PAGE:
Under Suleiman, the Magnificent, Jews were preferring to live in Taberiyye and Safed instead of Jerusalem. As the security was increased in the region, the population of Jews was raised as well as other populations, and there were not any seperate Jewish neighborhoods at that time. All communities were living together. Then, Jewish population started to concentrate in the southern parts of Jerusalem, mainly Risa, Saraf and Maslak and they were included in the administration of the city. The Jewish pilgrims coming from Europe had expressed their bewilderment as they observed the freedom of Jews living in Jerusalem. An Italian Jew, David de Dossi who had been to Jerusalem in 1535 noted with amazement that it was possible for Jews, here, to be appointed in state missions. And he added: “We are not in exile here. We are as if in our homeland. The customs and tax servants are Jews and there are not any special taxes for Jews.” That is very true. The Ottoman rulers loosened the taxes on non-muslims in Jeruslaem. Jews were paying taxes at minimum. Ottoman courts protected Jews and recognized their testimonies. The autonomy of the religious communities were both encouraged and maintained.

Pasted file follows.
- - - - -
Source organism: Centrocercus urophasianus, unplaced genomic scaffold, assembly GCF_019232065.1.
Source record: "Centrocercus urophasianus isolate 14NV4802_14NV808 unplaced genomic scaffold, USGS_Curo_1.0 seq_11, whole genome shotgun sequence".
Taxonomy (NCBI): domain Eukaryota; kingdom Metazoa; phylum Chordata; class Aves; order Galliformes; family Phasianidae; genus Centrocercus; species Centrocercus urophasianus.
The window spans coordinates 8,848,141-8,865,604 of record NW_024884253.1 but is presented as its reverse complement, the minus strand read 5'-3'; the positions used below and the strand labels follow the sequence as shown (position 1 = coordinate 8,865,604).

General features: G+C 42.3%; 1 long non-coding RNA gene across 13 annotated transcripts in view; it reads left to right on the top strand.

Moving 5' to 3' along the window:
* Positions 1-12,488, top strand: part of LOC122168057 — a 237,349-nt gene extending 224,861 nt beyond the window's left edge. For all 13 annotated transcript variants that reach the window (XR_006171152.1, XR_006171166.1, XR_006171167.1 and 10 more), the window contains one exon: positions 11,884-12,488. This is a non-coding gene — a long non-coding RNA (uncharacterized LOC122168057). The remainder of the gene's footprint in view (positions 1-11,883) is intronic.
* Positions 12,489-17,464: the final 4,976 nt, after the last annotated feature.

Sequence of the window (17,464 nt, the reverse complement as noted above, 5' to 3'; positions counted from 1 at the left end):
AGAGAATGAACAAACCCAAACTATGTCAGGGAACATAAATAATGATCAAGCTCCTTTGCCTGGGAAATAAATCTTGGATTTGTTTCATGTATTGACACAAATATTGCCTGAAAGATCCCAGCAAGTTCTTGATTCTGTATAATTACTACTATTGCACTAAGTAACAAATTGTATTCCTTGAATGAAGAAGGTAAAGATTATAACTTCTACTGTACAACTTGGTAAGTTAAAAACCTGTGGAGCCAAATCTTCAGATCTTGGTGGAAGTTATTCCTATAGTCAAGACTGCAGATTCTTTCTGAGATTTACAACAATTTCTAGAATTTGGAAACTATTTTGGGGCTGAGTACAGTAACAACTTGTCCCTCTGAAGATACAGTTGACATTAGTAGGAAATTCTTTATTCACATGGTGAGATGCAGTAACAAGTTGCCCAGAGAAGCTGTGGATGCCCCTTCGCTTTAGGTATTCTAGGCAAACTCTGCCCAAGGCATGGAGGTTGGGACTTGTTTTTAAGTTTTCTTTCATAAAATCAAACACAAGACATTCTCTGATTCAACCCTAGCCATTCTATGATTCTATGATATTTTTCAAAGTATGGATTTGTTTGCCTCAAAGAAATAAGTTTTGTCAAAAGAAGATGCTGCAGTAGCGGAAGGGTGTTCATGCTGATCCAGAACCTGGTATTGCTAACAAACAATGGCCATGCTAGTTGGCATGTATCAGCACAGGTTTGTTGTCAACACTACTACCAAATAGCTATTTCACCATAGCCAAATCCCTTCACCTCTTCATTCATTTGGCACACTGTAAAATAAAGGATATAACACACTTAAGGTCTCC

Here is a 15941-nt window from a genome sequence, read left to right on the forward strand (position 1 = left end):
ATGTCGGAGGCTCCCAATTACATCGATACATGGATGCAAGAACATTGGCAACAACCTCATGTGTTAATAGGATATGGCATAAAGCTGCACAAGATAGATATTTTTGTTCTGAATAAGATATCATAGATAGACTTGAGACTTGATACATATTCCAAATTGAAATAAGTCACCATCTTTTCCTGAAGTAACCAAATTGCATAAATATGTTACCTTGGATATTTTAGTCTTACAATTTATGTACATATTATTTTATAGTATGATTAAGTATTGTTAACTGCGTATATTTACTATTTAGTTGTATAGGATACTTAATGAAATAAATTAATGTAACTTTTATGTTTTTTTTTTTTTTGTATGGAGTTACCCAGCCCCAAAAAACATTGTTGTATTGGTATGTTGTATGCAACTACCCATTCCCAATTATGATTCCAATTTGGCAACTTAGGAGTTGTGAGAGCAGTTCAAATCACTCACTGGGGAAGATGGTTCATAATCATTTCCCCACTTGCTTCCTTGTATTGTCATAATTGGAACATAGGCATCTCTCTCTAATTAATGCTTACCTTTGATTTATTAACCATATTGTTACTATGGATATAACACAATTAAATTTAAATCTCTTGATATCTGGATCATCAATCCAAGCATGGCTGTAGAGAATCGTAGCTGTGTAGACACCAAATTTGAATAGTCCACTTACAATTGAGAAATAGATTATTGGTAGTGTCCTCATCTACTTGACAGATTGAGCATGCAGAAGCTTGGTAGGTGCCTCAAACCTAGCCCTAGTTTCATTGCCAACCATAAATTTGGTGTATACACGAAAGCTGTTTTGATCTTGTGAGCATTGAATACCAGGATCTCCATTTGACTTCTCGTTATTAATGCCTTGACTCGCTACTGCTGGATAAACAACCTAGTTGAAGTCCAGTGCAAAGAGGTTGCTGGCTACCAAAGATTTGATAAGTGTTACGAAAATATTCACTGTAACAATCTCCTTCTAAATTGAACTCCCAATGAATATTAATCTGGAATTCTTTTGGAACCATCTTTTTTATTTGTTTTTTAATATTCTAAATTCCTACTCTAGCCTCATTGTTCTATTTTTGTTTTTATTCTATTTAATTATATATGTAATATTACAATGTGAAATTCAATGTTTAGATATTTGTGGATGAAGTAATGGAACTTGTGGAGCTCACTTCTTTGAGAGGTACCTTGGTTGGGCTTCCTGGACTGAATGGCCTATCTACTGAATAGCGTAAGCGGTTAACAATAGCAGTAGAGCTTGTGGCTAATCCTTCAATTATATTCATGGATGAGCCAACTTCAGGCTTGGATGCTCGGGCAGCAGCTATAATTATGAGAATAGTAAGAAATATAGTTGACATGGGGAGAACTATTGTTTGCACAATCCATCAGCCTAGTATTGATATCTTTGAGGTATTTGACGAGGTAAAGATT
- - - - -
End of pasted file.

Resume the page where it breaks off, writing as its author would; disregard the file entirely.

That tolerance for non-Muslims provided peace, as one can imagine. The uniqueness of the Ottoman peace rested on two administrative policy: One is millet(nation, though in religious sense)system and the other is separation and definition of groups.


According to millet system, religious communities were given an autonomous status and allowed to implement their religious law in their courts. Briefly, the rules that are binding all were minimized; the jurisdiction of the Empire was narrowed and diversified. Besides, since Muslim judges were sent from İstanbul, any possible discrimination and injustice against residential communities were avoided. Israel has also been continuing this policy solely on family and inheritance law.


The second policy aimed at preventing the border fights through separating influence areas and clearly defining control and authority zones which had been very successful in maintaining peace. The same policy is very likely to help solve today’s controversies.